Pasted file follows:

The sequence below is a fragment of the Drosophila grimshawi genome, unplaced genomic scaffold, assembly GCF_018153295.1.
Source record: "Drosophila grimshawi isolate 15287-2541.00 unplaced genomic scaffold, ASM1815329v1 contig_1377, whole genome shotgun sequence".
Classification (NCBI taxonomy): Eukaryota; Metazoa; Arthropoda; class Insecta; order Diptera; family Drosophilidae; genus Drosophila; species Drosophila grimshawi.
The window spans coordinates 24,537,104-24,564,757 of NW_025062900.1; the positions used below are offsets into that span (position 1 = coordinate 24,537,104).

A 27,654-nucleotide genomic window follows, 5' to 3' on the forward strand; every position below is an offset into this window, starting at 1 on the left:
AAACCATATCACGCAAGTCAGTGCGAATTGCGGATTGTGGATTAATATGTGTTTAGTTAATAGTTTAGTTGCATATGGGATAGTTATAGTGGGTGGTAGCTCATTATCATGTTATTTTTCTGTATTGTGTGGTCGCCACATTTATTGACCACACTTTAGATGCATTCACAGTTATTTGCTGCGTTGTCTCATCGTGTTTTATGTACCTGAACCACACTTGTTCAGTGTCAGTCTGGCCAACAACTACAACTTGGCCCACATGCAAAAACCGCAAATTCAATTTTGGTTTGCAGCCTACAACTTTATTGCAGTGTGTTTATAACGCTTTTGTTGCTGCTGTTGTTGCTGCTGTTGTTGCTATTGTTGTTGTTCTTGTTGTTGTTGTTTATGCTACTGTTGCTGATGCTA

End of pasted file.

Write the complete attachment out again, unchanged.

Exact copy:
The sequence below is a fragment of the Drosophila grimshawi genome, unplaced genomic scaffold, assembly GCF_018153295.1.
Source record: "Drosophila grimshawi isolate 15287-2541.00 unplaced genomic scaffold, ASM1815329v1 contig_1377, whole genome shotgun sequence".
Classification (NCBI taxonomy): Eukaryota; Metazoa; Arthropoda; class Insecta; order Diptera; family Drosophilidae; genus Drosophila; species Drosophila grimshawi.
The window spans coordinates 24,537,104-24,564,757 of NW_025062900.1; the positions used below are offsets into that span (position 1 = coordinate 24,537,104).

A 27,654-nucleotide genomic window follows, 5' to 3' on the forward strand; every position below is an offset into this window, starting at 1 on the left:
AAACCATATCACGCAAGTCAGTGCGAATTGCGGATTGTGGATTAATATGTGTTTAGTTAATAGTTTAGTTGCATATGGGATAGTTATAGTGGGTGGTAGCTCATTATCATGTTATTTTTCTGTATTGTGTGGTCGCCACATTTATTGACCACACTTTAGATGCATTCACAGTTATTTGCTGCGTTGTCTCATCGTGTTTTATGTACCTGAACCACACTTGTTCAGTGTCAGTCTGGCCAACAACTACAACTTGGCCCACATGCAAAAACCGCAAATTCAATTTTGGTTTGCAGCCTACAACTTTATTGCAGTGTGTTTATAACGCTTTTGTTGCTGCTGTTGTTGCTGCTGTTGTTGCTATTGTTGTTGTTCTTGTTGTTGTTGTTTATGCTACTGTTGCTGATGCTA